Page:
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The perception, management and performance of risk amongst Forest School educators

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journal contribution
posted on 28.01.2022, 15:06 by Mark Connolly, Chantelle Haughton
This article investigates how risk perception amongst teachers within an outdoor educational initiative, Forest School, both shape and are shaped by their understandings of childhood, pedagogy and their own professional identity. Drawing on a social constructionist perspective in theorising risk and childhood, the article argues that contemporary, hyper-sensitised concerns regarding children’s vulnerability emanate from both fears of the modern world, and the proclivity towards over-protection which these fears precipitate. Rather than treating this hyper-sensitivity as irrational or paranoid, the paper draws on socio-cultural theories and qualitative methods to interrogate how risk is perceived, managed and performed by teachers within an initiative which aims to reintroduce risk into children’s lives. The research found that while these teachers’ motivations to participate in Forest School were derived from a desire to expose children to formative risk-taking in the outdoors, the hegemonic cultural and institutional risk aversion which they were attempting to counter, aligned with their contested occupational identity, created tensions in how they managed and performed risk which militated against the full realisation of a Forest School pedagogy.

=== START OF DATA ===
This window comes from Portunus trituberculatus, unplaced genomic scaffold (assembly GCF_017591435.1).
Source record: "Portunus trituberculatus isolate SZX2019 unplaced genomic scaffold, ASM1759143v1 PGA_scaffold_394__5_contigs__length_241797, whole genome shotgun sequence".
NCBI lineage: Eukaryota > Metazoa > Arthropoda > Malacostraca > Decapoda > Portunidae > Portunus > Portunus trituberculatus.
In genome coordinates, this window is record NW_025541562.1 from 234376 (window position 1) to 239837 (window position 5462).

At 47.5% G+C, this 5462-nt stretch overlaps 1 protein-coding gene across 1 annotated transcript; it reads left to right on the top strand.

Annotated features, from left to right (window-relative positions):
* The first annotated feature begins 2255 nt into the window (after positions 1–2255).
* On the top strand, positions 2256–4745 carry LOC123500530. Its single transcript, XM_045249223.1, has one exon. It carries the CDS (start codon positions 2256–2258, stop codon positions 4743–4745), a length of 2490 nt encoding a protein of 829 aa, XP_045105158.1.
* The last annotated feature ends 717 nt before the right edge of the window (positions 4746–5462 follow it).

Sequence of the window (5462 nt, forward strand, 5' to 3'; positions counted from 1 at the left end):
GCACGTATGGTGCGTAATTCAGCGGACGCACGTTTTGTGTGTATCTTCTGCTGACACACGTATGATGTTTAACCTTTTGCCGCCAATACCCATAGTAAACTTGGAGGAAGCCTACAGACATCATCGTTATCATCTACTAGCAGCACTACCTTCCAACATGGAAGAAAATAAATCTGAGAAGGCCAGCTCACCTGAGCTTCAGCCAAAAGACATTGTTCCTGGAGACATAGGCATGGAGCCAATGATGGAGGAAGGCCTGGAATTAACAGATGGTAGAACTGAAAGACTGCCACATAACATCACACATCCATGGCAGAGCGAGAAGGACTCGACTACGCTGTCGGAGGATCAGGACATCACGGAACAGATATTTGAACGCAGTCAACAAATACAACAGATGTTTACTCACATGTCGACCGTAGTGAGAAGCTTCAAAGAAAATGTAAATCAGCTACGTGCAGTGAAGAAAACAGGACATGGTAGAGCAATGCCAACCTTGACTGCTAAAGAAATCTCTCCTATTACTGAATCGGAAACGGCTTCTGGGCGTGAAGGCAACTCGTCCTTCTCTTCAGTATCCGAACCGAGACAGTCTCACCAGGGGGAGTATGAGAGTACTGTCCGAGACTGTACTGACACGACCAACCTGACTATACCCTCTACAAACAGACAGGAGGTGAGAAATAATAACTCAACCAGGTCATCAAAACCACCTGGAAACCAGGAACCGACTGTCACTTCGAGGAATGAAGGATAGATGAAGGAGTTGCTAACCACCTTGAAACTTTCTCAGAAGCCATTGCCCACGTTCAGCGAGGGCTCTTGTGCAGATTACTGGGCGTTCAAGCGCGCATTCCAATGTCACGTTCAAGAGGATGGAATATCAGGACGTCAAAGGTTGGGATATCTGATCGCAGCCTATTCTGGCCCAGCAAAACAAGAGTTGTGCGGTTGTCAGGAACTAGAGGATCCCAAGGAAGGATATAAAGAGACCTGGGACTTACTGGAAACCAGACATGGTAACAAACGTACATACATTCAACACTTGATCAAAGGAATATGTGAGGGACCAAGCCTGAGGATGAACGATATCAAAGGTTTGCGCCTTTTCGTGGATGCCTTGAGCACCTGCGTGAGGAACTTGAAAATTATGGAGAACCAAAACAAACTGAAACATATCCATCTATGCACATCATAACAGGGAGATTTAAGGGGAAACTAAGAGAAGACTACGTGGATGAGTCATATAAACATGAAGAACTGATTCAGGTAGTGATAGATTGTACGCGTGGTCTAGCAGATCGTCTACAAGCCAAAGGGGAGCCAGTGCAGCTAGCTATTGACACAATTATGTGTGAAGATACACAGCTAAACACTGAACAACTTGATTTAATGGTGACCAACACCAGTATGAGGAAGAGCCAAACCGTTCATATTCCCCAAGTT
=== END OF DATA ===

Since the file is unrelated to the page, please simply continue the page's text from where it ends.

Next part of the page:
History

Published in

British Journal of Sociology of Education

Publisher

Taylor & Francis

Version

AM (Accepted Manuscript)

Citation

Connolly, M. and Haughton, C. (2015) 'The perception, management and performance of risk amongst Forest School educators', British Journal of Sociology of Education 38 (2) , pp. 105-124

Electronic ISSN

1465-3346

Cardiff Met Affiliation

  • Cardiff School of Education and Social Policy

Cardiff Met Authors

Chantelle Haughton

Copyright Holder

© The Publisher

Language

en